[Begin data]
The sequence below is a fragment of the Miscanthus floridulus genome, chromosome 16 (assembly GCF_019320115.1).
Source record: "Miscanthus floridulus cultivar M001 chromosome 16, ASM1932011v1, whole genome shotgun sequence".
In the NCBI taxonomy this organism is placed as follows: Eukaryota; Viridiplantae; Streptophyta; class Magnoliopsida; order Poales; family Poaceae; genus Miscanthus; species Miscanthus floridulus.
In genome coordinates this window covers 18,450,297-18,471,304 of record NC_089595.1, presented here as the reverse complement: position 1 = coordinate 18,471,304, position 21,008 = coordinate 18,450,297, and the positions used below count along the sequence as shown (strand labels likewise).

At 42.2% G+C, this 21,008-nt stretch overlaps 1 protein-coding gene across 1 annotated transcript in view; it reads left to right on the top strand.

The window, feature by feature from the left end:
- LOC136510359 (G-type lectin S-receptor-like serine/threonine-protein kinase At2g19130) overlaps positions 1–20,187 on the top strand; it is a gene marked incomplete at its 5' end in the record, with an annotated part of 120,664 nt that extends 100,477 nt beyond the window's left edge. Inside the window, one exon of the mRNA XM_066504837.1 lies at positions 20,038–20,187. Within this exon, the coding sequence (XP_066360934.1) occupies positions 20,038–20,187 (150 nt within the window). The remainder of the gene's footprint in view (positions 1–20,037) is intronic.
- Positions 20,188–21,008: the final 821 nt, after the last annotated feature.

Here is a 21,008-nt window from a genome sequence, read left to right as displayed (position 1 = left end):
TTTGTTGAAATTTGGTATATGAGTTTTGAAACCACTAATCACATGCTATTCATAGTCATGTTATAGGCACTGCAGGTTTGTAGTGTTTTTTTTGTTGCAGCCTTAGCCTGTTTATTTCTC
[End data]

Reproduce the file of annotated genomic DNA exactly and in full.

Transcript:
The sequence below is a fragment of the Miscanthus floridulus genome, chromosome 16 (assembly GCF_019320115.1).
Source record: "Miscanthus floridulus cultivar M001 chromosome 16, ASM1932011v1, whole genome shotgun sequence".
In the NCBI taxonomy this organism is placed as follows: Eukaryota; Viridiplantae; Streptophyta; class Magnoliopsida; order Poales; family Poaceae; genus Miscanthus; species Miscanthus floridulus.
In genome coordinates this window covers 18,450,297-18,471,304 of record NC_089595.1, presented here as the reverse complement: position 1 = coordinate 18,471,304, position 21,008 = coordinate 18,450,297, and the positions used below count along the sequence as shown (strand labels likewise).

At 42.2% G+C, this 21,008-nt stretch overlaps 1 protein-coding gene across 1 annotated transcript in view; it reads left to right on the top strand.

The window, feature by feature from the left end:
- LOC136510359 (G-type lectin S-receptor-like serine/threonine-protein kinase At2g19130) overlaps positions 1–20,187 on the top strand; it is a gene marked incomplete at its 5' end in the record, with an annotated part of 120,664 nt that extends 100,477 nt beyond the window's left edge. Inside the window, one exon of the mRNA XM_066504837.1 lies at positions 20,038–20,187. Within this exon, the coding sequence (XP_066360934.1) occupies positions 20,038–20,187 (150 nt within the window). The remainder of the gene's footprint in view (positions 1–20,037) is intronic.
- Positions 20,188–21,008: the final 821 nt, after the last annotated feature.

Here is a 21,008-nt window from a genome sequence, read left to right as displayed (position 1 = left end):
TTTGTTGAAATTTGGTATATGAGTTTTGAAACCACTAATCACATGCTATTCATAGTCATGTTATAGGCACTGCAGGTTTGTAGTGTTTTTTTTGTTGCAGCCTTAGCCTGTTTATTTCTC